Archive for the 'My Favorite Things' Category


The 12 Ways of Christmas: the lights

[Part 8]

This is disgusting to me now, but it would have delighted me as a kid.

It wasn’t December if my family and I were not driving around looking at other people’s Christmas lights.

We started in our own neighborhood, admiring the wild and colorful houses, and the simple monochromatic houses in white, gold, red, blue. In my little kid’s logic, I always assumed the blue houses must be Jewish. Or something. Just a feeling. I wanted to say so, but it seemed rude. I never knew any Jews growing up—at least none that I knew of.

My mom and I especially loved the ones that looked like gingerbread houses with sidewalks lined, every angle of the roof highlighted, doorways and windows lit. Our house should be like that. I studied them carefully as we slowly passed, making mental notes between audible gasps every time a new extreme came into view.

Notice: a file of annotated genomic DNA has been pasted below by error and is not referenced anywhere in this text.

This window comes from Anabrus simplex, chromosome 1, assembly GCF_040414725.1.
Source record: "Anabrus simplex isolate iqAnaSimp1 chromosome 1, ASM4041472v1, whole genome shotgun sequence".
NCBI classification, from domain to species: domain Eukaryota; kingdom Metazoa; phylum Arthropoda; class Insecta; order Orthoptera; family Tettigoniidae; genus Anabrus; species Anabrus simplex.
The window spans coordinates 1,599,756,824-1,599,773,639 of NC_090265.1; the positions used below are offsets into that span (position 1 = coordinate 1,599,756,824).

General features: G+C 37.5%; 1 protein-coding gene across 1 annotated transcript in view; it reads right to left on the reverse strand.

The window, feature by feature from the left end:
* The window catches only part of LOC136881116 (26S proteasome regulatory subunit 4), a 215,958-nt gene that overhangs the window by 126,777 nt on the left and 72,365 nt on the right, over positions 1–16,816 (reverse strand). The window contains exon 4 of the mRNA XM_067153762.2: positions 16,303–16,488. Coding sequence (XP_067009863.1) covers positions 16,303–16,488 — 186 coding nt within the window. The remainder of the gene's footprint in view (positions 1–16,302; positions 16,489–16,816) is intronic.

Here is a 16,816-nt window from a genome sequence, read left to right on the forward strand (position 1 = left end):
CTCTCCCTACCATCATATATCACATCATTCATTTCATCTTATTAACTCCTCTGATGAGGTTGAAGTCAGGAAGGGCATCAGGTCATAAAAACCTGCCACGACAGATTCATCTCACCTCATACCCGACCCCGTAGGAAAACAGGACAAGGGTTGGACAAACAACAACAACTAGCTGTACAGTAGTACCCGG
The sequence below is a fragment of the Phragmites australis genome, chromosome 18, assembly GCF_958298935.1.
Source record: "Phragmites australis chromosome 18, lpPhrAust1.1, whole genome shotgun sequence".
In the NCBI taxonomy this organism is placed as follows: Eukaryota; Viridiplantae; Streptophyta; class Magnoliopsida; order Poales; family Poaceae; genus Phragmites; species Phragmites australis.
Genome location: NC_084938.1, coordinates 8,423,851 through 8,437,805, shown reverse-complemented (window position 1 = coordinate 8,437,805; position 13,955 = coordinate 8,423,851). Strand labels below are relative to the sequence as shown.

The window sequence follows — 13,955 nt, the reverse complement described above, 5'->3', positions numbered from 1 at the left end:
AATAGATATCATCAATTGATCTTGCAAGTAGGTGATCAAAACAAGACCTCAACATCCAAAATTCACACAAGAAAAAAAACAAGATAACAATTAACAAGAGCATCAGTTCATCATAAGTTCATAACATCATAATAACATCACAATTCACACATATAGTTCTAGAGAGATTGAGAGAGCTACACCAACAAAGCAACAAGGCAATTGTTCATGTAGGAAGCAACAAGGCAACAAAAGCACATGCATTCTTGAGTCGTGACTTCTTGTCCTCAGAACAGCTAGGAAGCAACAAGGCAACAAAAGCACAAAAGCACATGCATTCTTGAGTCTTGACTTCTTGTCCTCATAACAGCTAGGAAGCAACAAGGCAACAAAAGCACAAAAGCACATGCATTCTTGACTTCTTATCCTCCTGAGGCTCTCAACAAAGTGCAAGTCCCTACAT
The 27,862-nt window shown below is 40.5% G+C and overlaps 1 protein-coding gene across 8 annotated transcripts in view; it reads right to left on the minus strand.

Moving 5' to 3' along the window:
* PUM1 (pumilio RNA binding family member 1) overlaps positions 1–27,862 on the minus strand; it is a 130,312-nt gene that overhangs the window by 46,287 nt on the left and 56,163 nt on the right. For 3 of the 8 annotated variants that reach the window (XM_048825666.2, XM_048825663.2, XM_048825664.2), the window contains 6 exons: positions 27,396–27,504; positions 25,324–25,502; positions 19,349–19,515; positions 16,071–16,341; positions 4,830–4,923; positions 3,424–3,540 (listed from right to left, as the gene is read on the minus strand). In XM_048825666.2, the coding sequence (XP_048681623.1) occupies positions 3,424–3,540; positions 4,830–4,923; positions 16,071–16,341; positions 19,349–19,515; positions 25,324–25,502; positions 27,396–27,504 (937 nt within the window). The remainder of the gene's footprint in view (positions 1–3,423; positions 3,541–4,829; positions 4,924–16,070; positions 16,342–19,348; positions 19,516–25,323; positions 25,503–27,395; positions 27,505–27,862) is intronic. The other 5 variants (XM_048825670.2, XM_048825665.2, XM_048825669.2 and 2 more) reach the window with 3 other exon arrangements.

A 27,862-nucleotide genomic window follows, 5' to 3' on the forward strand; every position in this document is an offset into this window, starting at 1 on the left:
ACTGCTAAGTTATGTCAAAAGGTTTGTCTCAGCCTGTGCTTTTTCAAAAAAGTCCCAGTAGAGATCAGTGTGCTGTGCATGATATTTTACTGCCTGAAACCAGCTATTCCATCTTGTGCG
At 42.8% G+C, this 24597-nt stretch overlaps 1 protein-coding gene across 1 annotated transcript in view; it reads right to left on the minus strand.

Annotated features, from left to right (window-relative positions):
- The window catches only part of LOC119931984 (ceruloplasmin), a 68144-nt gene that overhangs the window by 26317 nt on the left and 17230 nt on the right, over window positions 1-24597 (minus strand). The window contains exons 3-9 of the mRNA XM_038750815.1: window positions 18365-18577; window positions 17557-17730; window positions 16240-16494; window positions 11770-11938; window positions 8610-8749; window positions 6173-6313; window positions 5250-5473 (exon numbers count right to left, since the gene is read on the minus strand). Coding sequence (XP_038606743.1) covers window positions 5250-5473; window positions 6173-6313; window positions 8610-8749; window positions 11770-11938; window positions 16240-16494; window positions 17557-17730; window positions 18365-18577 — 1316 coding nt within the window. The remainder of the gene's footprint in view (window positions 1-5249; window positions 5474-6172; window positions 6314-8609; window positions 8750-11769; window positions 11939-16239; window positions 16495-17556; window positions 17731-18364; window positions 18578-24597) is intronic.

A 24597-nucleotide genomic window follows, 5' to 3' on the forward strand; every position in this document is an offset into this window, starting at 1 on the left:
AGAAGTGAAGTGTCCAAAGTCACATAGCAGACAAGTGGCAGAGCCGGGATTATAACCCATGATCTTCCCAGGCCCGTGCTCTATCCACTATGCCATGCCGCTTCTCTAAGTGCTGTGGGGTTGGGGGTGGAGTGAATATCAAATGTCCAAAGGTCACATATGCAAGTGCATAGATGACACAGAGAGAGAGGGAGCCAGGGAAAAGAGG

I really appreciated the people who did their trees. Those were the ones who really cared. Random placements among the branches were popular one year. Then our neighbors began to include the trunks, too. A few years later, a tightly wrapped cluster of lights on the trunk with a contrasting color densely filling up the branches was en vogue. Continue reading ‘The 12 Ways of Christmas: the lights’


O’er the fields we go, packing all away

We just finished un-Christmasing the house. I have never before seen so many dead pine needles all at once. It’s weird to have things back to normal, but I’m getting used to it.

I came home to find Jeff pulling ornaments off the tree. He was putting them in the wrong boxes, but I didn’t say anything. It may seem like it does’t matter, but I have a system. They should go back in the boxes they came from. Different colors should be distributed evenly to ensure equally even distribution next year when we hang them on the next tree. But at least they’re all put away. We can deal with it next year. Continue reading ‘O’er the fields we go, packing all away’